One courthouse insider said that the Abele administration is taking a page from Walker’s playbook, in the sense that they are hoping to get these cases to the Wisconsin Supreme Court, where such matters are decided on the ideology of the conservative majority rather than on the law. The odd thing about this is that the cases will probably end up going to federal court where the original rulings will be restored. Perhaps Abele is counting on the unions going bankrupt before them.
Perhaps the most blatant piece of propaganda and outright lying comes in the next paragraph:
The health care savings, combined with pension savings and savings from cuts elsewhere in the budget, is allowing Abele to propose a budget that has no furloughs or layoffs. Instead, the budget actually proposes $3.2 million in wage increases (including step increases).
Abele's proposal calls for about 250 people to be laid off, or about 5% of the workforce. Even worse, at the top of Wigderson's post, he cites the PPF study with these words:
The PPF report said, "A multi-year effort to better manage employee and retiree health care costs - aided recently by the flexibility granted under Wisconsin Act 10 and difficult decisions to reduce the workforce - continues to produce savings that are countering the impacts of reduced state funding and other structural challenges."
In other words, Wigderson and Abele are contradicting themselves practically in the same breath.

It's even more farcical when one considers the boast about there being no furloughs. That's simply because Abele had to pay out over four million dollars for Walker's illegal furloughs and still owes workers over a million dollars more. It's very much like when Walker tried to take credit for lifting the caps off of Family Care when the reality is he was ordered to by the federal government.

The article then mentions Abele's proposal for a crony-award system, to which county supervisors are unreceptive. The article insinuates that this is because they are ineligible for these payouts. The truth is because this too is unethical and illegal, even per county ordinances that Abele himself enacted:
One of the issues of greatest concern is Abele’s plan on initiating a “merit system,” in which he will supposedly reward employees that “go that extra mile.” All of the officials, elected or appointed, and employees in general that MCF had spoken to in the past week have laughed in derision when this subject was brought up to them. No one expects that the half a million dollars will make it far past the executive’s suite or his cabinet. This move is commonly seen as being a legalized form of political patronage and cronyism.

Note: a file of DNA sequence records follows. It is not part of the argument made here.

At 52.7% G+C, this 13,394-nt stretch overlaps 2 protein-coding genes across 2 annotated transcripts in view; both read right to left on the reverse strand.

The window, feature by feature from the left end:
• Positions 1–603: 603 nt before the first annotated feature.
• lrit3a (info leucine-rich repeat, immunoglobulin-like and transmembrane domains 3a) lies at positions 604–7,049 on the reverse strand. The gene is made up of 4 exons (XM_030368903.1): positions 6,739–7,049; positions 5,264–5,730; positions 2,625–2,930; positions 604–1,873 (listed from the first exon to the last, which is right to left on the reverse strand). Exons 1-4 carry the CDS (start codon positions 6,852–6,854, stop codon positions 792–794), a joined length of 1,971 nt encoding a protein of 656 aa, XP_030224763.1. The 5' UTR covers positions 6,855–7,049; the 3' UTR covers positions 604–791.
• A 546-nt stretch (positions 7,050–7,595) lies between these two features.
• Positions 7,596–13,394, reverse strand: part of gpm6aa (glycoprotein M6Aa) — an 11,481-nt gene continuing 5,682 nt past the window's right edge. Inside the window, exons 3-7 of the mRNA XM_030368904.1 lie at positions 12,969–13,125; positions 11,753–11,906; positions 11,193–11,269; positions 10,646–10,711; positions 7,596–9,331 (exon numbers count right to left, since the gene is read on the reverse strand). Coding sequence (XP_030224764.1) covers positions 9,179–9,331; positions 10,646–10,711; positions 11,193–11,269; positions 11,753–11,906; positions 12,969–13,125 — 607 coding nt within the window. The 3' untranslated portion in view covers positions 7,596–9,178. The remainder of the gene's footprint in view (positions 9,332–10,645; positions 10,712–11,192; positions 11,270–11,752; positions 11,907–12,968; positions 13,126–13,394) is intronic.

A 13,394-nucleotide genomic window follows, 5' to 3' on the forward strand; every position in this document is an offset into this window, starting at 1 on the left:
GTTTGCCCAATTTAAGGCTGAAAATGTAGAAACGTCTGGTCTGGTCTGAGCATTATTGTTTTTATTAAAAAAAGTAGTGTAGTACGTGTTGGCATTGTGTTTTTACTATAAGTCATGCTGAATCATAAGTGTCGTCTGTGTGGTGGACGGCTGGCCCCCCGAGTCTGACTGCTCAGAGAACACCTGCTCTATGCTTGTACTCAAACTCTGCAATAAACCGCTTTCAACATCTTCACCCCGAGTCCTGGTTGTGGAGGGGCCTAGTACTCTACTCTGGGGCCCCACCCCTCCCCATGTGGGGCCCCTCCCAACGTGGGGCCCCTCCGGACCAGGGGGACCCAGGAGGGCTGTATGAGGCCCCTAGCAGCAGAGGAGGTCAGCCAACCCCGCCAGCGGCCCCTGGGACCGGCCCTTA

Not only does Abele’s “merit system” have the smack of being cronyism, but it is also illegal. It violates a number of county ordinances, from the civil service codes to aspects of the labor contract which Abele had just signed into law. It also flies in the face of Milwaukee County’s Code of Ethics, which explicitly forbids any county official or employee from giving or receiving anything of worth.

What makes this especially egregious is that the fact that Abele tried to start a cynical campaign to have this law struck down, using the untimely and tragic death of Sheriff Deputy Sergio Aleman, whose widow is also a county employee as an excuse. Abele’s office was telling people that they would be in violation of the ethics code if they contributed to Deputy Aleman’s memorial fund unless the law was tweaked to allow this sort of thing.
The one thing that was not even broached by this article is the other effect that Act 10 has had on Milwaukee County, as well as all of Wisconsin - the loss of jobs in both the private and public sectors.

As Abele, like Walker, exercises measures of austerity and mislabels it as responsible government, this has only served to remove money from circulation, thereby stagnating and depressing our local economy. And without the demand that comes with the removal of money from circulation, business have slowed down, if not closed completely, laying off more people and continuing the downward cycle.

Things have gotten so bad so fast that neither Walker nor Abele even mention creating jobs anymore, hoping people will forget their false promises.

This is not surprising. For people like Walker and Abele, serving the common good has never been a consideration, much less a priority. Their only concern is to take away from the public and give it to their wealthy friends and benefactors. That's what plutocrats and oligarchs do.


  1. In state offices, there are no longer incentives for good employees to stay. They go to the private sector or out of state; the positions often stay empty for quite a while; sometimes workers with the required skills can't be recruited. Who wants to be subjected to violations of their contract, public ridicule and political games? So much of the brain trust has now left public employ and the performance of our public services take the hit.

  2. Unfortunately, there was no one running against Abele at the last election. He was unopposed.